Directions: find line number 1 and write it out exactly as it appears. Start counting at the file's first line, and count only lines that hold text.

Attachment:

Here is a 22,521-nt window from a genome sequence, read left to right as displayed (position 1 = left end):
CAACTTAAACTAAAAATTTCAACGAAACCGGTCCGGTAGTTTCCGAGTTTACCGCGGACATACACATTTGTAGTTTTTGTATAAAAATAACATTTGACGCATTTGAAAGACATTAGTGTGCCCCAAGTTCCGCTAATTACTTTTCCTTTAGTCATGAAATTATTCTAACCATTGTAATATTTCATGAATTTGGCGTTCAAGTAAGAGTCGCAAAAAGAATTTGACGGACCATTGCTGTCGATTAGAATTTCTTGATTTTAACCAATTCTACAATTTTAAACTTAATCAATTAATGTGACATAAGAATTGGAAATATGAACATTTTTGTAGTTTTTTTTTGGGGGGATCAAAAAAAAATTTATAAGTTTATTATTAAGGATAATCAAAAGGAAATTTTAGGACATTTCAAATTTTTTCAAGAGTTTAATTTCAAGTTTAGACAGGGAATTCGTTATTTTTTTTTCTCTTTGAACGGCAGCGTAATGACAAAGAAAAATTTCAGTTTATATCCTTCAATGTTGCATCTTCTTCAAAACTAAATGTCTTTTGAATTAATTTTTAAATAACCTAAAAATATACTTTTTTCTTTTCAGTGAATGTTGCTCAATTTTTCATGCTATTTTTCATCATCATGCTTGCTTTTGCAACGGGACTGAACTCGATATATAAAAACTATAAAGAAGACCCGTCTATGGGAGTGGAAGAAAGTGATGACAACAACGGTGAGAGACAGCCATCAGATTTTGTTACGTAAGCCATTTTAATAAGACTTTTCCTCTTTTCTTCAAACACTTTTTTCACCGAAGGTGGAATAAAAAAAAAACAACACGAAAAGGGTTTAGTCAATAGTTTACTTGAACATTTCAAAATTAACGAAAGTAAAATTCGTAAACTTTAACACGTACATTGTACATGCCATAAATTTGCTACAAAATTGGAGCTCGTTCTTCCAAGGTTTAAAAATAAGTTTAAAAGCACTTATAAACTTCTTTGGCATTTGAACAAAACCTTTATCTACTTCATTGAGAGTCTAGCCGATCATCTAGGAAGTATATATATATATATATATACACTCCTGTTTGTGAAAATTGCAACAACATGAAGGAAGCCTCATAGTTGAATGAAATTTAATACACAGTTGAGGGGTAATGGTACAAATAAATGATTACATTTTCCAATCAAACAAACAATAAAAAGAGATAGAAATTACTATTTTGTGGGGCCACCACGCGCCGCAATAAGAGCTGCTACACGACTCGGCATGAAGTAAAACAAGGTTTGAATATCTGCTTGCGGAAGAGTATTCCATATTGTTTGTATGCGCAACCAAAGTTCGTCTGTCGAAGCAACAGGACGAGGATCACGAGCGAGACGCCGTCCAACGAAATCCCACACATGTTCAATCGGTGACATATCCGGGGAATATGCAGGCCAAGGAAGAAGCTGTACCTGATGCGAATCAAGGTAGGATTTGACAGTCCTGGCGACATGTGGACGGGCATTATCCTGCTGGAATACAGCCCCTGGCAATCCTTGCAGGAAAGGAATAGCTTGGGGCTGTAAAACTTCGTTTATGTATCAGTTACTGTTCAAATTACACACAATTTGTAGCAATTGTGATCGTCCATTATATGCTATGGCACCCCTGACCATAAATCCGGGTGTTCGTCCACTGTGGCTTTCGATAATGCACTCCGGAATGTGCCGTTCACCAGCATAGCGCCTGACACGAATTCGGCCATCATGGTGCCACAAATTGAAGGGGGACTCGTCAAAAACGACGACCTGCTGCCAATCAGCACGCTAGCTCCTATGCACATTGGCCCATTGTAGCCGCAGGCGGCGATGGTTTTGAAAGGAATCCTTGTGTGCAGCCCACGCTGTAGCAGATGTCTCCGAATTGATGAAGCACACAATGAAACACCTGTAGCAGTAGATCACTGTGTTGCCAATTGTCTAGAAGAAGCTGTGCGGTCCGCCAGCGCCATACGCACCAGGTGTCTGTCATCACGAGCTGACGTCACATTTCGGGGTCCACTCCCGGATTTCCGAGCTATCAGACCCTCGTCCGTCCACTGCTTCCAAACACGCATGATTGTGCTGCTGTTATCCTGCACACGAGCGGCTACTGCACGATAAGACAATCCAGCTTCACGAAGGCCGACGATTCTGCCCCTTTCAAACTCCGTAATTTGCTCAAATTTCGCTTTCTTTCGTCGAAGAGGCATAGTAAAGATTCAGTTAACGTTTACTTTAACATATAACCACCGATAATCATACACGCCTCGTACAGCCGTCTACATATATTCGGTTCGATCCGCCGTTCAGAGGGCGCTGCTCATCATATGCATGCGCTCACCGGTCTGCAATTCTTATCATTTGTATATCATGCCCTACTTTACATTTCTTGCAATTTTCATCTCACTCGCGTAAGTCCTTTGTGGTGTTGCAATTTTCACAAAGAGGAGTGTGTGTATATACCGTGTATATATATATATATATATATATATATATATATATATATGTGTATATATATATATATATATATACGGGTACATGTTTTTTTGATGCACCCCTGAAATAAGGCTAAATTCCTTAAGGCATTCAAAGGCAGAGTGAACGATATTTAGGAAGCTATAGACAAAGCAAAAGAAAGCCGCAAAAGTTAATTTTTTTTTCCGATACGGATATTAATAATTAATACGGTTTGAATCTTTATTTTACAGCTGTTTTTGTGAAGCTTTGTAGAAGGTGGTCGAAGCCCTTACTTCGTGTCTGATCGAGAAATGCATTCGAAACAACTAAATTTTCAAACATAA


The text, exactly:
Here is a 22,521-nt window from a genome sequence, read left to right as displayed (position 1 = left end):